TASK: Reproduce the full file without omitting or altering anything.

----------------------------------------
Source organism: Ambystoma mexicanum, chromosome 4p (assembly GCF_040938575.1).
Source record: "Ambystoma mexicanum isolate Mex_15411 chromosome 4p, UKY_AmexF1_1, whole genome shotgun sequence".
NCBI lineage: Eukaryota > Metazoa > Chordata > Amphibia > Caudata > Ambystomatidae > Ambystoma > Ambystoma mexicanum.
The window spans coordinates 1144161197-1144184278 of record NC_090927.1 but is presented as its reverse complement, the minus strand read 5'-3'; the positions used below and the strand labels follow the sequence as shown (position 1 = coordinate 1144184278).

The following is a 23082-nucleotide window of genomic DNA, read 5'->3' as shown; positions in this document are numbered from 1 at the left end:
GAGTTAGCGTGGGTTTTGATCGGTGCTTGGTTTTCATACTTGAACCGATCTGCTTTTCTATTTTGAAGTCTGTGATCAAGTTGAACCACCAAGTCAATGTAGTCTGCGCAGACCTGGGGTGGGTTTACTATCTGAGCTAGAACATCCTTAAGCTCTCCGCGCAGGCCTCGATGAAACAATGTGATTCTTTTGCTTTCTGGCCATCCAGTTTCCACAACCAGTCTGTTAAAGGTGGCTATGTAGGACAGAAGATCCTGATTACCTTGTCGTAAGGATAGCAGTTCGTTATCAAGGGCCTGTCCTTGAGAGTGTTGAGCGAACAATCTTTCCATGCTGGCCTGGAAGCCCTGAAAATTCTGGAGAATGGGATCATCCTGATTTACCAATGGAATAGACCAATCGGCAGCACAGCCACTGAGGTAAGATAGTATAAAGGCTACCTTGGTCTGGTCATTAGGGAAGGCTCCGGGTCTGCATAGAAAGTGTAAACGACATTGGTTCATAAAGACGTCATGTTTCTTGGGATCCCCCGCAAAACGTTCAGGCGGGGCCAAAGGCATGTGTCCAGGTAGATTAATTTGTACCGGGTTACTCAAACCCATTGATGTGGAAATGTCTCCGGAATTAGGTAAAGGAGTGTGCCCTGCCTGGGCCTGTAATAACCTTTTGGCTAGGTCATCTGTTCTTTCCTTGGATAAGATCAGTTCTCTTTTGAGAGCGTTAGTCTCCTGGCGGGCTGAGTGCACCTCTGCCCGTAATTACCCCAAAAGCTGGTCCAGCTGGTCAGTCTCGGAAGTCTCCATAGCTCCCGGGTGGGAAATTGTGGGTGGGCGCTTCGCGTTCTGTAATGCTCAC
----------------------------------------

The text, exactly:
Source organism: Ambystoma mexicanum, chromosome 4p (assembly GCF_040938575.1).
Source record: "Ambystoma mexicanum isolate Mex_15411 chromosome 4p, UKY_AmexF1_1, whole genome shotgun sequence".
NCBI lineage: Eukaryota > Metazoa > Chordata > Amphibia > Caudata > Ambystomatidae > Ambystoma > Ambystoma mexicanum.
The window spans coordinates 1144161197-1144184278 of record NC_090927.1 but is presented as its reverse complement, the minus strand read 5'-3'; the positions used below and the strand labels follow the sequence as shown (position 1 = coordinate 1144184278).

The following is a 23082-nucleotide window of genomic DNA, read 5'->3' as shown; positions in this document are numbered from 1 at the left end:
GAGTTAGCGTGGGTTTTGATCGGTGCTTGGTTTTCATACTTGAACCGATCTGCTTTTCTATTTTGAAGTCTGTGATCAAGTTGAACCACCAAGTCAATGTAGTCTGCGCAGACCTGGGGTGGGTTTACTATCTGAGCTAGAACATCCTTAAGCTCTCCGCGCAGGCCTCGATGAAACAATGTGATTCTTTTGCTTTCTGGCCATCCAGTTTCCACAACCAGTCTGTTAAAGGTGGCTATGTAGGACAGAAGATCCTGATTACCTTGTCGTAAGGATAGCAGTTCGTTATCAAGGGCCTGTCCTTGAGAGTGTTGAGCGAACAATCTTTCCATGCTGGCCTGGAAGCCCTGAAAATTCTGGAGAATGGGATCATCCTGATTTACCAATGGAATAGACCAATCGGCAGCACAGCCACTGAGGTAAGATAGTATAAAGGCTACCTTGGTCTGGTCATTAGGGAAGGCTCCGGGTCTGCATAGAAAGTGTAAACGACATTGGTTCATAAAGACGTCATGTTTCTTGGGATCCCCCGCAAAACGTTCAGGCGGGGCCAAAGGCATGTGTCCAGGTAGATTAATTTGTACCGGGTTACTCAAACCCATTGATGTGGAAATGTCTCCGGAATTAGGTAAAGGAGTGTGCCCTGCCTGGGCCTGTAATAACCTTTTGGCTAGGTCATCTGTTCTTTCCTTGGATAAGATCAGTTCTCTTTTGAGAGCGTTAGTCTCCTGGCGGGCTGAGTGCACCTCTGCCCGTAATTACCCCAAAAGCTGGTCCAGCTGGTCAGTCTCGGAAGTCTCCATAGCTCCCGGGTGGGAAATTGTGGGTGGGCGCTTCGCGTTCTGTAATGCTCAC